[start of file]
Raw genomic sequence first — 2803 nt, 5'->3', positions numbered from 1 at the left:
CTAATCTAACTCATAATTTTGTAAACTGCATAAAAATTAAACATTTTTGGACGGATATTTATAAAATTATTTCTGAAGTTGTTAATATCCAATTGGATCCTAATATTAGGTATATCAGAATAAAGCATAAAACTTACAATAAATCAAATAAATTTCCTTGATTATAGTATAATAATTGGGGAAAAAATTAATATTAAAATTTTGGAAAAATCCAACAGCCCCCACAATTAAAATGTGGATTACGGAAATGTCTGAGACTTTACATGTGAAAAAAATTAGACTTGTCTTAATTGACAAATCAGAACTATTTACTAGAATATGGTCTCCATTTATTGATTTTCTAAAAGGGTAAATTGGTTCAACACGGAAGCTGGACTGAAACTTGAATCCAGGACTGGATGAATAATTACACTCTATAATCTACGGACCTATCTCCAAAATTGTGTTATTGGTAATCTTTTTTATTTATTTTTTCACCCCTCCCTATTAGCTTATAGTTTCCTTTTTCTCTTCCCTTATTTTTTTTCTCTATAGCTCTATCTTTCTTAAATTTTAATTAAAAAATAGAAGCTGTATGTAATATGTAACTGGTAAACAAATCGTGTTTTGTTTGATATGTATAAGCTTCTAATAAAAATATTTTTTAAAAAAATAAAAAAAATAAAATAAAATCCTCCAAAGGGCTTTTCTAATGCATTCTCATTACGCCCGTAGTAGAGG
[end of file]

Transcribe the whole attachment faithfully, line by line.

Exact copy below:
Raw genomic sequence first — 2803 nt, 5'->3', positions numbered from 1 at the left:
CTAATCTAACTCATAATTTTGTAAACTGCATAAAAATTAAACATTTTTGGACGGATATTTATAAAATTATTTCTGAAGTTGTTAATATCCAATTGGATCCTAATATTAGGTATATCAGAATAAAGCATAAAACTTACAATAAATCAAATAAATTTCCTTGATTATAGTATAATAATTGGGGAAAAAATTAATATTAAAATTTTGGAAAAATCCAACAGCCCCCACAATTAAAATGTGGATTACGGAAATGTCTGAGACTTTACATGTGAAAAAAATTAGACTTGTCTTAATTGACAAATCAGAACTATTTACTAGAATATGGTCTCCATTTATTGATTTTCTAAAAGGGTAAATTGGTTCAACACGGAAGCTGGACTGAAACTTGAATCCAGGACTGGATGAATAATTACACTCTATAATCTACGGACCTATCTCCAAAATTGTGTTATTGGTAATCTTTTTTATTTATTTTTTCACCCCTCCCTATTAGCTTATAGTTTCCTTTTTCTCTTCCCTTATTTTTTTTCTCTATAGCTCTATCTTTCTTAAATTTTAATTAAAAAATAGAAGCTGTATGTAATATGTAACTGGTAAACAAATCGTGTTTTGTTTGATATGTATAAGCTTCTAATAAAAATATTTTTTAAAAAAATAAAAAAAATAAAATAAAATCCTCCAAAGGGCTTTTCTAATGCATTCTCATTACGCCCGTAGTAGAGG